Install the IA32 Windows Installer with all default options. Ensure that the option for adding the location of the tools to the PATH is enabled. Once installed the GCC toolchain should be located in c:\mgc\embedded\codebench\bin\ and typing “mips-linux-gnu-gcc.exe -v” in a command window should show version “gcc version 4.9.2” (or similar if there is a more recent download).

7.3 Root File System and Library Linking Overview:

The Root File System (RFS) is a directory that holds all of the files for the embedded system but it is located in a folder on the host (“build”) machine. The RFS directory should include usr/, etc/, bin/, etc directories. These directories contain header files and binary builds of libraries that will be used on the target embedded system. Since they are designed to execute on the embedded system the binaries are built with the cross compiler and will only work on the target architecture. When building new target applications it is required to link to libraries that are matched with the same architecture. This means that if you are building a MIPS application, you must point gcc to the location of any MIPS binaries, not the binaries for your “build” machine (most likely x86/amd64).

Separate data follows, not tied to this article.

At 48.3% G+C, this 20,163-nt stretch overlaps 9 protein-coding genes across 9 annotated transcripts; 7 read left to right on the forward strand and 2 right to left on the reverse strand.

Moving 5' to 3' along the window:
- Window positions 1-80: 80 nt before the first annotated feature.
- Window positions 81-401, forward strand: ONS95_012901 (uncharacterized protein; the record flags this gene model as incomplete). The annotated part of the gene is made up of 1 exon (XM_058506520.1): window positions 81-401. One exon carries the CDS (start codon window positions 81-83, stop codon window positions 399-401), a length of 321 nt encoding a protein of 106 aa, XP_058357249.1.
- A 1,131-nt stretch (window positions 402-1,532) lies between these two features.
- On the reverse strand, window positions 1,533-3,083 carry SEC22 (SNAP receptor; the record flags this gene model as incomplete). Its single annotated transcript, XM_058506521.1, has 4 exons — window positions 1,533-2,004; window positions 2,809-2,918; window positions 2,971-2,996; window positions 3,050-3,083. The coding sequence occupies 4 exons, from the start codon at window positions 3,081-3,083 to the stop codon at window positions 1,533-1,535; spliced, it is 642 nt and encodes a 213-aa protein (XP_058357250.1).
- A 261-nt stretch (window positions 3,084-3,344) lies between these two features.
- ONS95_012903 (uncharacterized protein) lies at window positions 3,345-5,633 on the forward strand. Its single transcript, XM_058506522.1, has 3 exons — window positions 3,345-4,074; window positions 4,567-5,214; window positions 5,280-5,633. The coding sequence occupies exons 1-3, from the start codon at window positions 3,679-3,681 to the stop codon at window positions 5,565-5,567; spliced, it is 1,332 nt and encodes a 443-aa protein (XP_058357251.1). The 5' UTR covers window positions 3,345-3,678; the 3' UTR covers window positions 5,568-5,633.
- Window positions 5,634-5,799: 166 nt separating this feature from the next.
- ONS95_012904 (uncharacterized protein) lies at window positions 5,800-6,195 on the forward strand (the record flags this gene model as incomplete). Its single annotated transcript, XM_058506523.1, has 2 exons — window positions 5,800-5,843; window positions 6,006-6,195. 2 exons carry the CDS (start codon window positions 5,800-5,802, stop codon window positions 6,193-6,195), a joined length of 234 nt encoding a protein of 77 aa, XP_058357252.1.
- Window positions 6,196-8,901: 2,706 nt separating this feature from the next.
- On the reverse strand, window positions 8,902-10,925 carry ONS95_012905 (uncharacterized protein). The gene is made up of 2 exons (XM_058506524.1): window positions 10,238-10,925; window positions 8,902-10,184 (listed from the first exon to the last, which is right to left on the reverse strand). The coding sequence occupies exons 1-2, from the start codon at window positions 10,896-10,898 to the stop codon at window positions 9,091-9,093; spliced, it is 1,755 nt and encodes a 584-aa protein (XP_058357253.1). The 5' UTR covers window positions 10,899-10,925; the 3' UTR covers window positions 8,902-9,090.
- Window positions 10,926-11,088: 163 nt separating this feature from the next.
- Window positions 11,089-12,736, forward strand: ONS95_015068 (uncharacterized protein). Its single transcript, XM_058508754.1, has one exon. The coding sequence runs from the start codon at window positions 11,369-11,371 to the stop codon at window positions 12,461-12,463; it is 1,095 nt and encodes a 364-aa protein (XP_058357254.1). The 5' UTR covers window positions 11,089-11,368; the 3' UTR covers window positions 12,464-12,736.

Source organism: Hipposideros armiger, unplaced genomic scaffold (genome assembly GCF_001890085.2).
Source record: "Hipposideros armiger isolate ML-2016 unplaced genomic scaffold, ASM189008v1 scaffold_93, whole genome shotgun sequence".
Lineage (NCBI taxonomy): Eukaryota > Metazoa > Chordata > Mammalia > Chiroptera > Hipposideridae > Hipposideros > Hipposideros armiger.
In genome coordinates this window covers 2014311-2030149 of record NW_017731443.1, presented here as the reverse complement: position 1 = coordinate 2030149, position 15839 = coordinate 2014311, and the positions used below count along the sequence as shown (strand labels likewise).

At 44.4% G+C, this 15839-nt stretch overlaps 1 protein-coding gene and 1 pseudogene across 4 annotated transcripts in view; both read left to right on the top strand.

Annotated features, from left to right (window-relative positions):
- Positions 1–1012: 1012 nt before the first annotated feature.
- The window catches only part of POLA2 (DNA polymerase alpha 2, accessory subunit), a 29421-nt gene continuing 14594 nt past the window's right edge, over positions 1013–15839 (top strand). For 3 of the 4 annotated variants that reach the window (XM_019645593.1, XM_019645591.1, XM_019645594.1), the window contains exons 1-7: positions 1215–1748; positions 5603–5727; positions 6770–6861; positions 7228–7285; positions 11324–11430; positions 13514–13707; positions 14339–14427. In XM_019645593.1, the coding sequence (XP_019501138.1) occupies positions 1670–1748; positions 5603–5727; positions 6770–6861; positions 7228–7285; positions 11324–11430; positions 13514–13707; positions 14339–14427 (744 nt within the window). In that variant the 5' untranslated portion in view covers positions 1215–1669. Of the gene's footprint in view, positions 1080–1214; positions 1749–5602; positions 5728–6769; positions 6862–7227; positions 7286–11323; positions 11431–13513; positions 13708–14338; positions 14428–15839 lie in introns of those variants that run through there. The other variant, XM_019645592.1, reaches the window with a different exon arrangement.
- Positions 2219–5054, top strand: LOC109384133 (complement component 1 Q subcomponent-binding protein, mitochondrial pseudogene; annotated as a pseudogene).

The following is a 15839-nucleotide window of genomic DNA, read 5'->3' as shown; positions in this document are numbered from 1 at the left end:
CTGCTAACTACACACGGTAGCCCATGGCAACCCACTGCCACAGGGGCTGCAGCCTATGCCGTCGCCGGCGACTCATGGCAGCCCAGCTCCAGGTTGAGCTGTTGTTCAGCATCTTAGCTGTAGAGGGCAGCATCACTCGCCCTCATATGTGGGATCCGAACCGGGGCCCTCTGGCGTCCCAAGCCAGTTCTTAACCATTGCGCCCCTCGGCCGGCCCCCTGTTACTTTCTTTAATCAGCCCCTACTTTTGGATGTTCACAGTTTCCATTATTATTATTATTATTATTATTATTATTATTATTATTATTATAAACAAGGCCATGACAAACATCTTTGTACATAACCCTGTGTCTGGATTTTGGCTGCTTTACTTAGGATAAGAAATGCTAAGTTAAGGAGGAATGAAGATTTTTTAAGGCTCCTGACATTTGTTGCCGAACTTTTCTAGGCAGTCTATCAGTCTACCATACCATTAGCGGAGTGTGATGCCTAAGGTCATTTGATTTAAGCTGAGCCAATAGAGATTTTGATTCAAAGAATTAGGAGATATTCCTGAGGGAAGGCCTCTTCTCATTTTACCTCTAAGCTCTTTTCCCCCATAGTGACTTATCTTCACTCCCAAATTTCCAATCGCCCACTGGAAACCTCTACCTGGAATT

Example: The rxsrvr.bin application for transferring data across a serial link requires the Z Library for CRC. While the host (“build”) machine (for example a desktop) has a libz.a binary in /usr/lib/ it is compiled for the host architecture, not NixCore X1 MIPS. To correctly build the rxsrvr.bin application we need to have a MIPS binary for libz and point the MIPS gcc compiler to that location.


7.4 Building RFS and Libraries for NixCore X1:

There are a number of ways to build an RFS for the NixCore X1, they are listed here from easiest to most difficult: